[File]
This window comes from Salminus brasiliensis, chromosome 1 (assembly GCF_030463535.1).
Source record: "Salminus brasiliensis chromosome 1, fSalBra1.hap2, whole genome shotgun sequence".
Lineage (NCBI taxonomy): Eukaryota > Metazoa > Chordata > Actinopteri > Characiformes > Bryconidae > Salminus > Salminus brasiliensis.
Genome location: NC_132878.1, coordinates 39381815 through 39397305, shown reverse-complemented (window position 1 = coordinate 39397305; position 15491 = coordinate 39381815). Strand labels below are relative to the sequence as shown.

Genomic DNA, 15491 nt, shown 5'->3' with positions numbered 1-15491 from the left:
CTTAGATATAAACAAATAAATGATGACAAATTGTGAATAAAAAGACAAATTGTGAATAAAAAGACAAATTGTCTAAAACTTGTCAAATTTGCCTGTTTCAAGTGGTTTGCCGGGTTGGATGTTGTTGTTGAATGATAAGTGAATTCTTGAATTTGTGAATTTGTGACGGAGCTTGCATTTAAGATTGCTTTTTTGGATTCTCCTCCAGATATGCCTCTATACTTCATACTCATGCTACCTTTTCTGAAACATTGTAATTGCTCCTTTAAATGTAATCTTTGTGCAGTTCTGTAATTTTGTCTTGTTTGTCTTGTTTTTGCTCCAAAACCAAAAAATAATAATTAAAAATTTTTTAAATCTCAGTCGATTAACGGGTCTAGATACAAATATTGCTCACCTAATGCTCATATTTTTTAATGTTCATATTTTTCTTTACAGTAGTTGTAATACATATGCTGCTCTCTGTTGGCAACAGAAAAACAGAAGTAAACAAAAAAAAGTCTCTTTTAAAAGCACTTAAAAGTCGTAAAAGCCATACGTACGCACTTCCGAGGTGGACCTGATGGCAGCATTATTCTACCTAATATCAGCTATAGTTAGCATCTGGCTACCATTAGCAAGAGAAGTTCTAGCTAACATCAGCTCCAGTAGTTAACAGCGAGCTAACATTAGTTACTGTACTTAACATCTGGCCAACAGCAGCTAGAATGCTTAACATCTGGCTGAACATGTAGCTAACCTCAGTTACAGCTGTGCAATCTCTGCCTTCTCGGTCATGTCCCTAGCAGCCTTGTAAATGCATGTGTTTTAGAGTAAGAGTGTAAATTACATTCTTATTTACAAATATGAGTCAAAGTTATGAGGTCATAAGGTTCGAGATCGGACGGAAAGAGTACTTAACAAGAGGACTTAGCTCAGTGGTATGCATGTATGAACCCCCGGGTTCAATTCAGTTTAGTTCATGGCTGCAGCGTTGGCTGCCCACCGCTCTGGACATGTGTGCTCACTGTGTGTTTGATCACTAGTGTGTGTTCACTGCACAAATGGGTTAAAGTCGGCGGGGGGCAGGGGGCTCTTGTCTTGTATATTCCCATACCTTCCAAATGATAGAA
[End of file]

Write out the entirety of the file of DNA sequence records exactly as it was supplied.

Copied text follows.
This window comes from Salminus brasiliensis, chromosome 1 (assembly GCF_030463535.1).
Source record: "Salminus brasiliensis chromosome 1, fSalBra1.hap2, whole genome shotgun sequence".
Lineage (NCBI taxonomy): Eukaryota > Metazoa > Chordata > Actinopteri > Characiformes > Bryconidae > Salminus > Salminus brasiliensis.
Genome location: NC_132878.1, coordinates 39381815 through 39397305, shown reverse-complemented (window position 1 = coordinate 39397305; position 15491 = coordinate 39381815). Strand labels below are relative to the sequence as shown.

Genomic DNA, 15491 nt, shown 5'->3' with positions numbered 1-15491 from the left:
CTTAGATATAAACAAATAAATGATGACAAATTGTGAATAAAAAGACAAATTGTGAATAAAAAGACAAATTGTCTAAAACTTGTCAAATTTGCCTGTTTCAAGTGGTTTGCCGGGTTGGATGTTGTTGTTGAATGATAAGTGAATTCTTGAATTTGTGAATTTGTGACGGAGCTTGCATTTAAGATTGCTTTTTTGGATTCTCCTCCAGATATGCCTCTATACTTCATACTCATGCTACCTTTTCTGAAACATTGTAATTGCTCCTTTAAATGTAATCTTTGTGCAGTTCTGTAATTTTGTCTTGTTTGTCTTGTTTTTGCTCCAAAACCAAAAAATAATAATTAAAAATTTTTTAAATCTCAGTCGATTAACGGGTCTAGATACAAATATTGCTCACCTAATGCTCATATTTTTTAATGTTCATATTTTTCTTTACAGTAGTTGTAATACATATGCTGCTCTCTGTTGGCAACAGAAAAACAGAAGTAAACAAAAAAAAGTCTCTTTTAAAAGCACTTAAAAGTCGTAAAAGCCATACGTACGCACTTCCGAGGTGGACCTGATGGCAGCATTATTCTACCTAATATCAGCTATAGTTAGCATCTGGCTACCATTAGCAAGAGAAGTTCTAGCTAACATCAGCTCCAGTAGTTAACAGCGAGCTAACATTAGTTACTGTACTTAACATCTGGCCAACAGCAGCTAGAATGCTTAACATCTGGCTGAACATGTAGCTAACCTCAGTTACAGCTGTGCAATCTCTGCCTTCTCGGTCATGTCCCTAGCAGCCTTGTAAATGCATGTGTTTTAGAGTAAGAGTGTAAATTACATTCTTATTTACAAATATGAGTCAAAGTTATGAGGTCATAAGGTTCGAGATCGGACGGAAAGAGTACTTAACAAGAGGACTTAGCTCAGTGGTATGCATGTATGAACCCCCGGGTTCAATTCAGTTTAGTTCATGGCTGCAGCGTTGGCTGCCCACCGCTCTGGACATGTGTGCTCACTGTGTGTTTGATCACTAGTGTGTGTTCACTGCACAAATGGGTTAAAGTCGGCGGGGGGCAGGGGGCTCTTGTCTTGTATATTCCCATACCTTCCAAATGATAGAA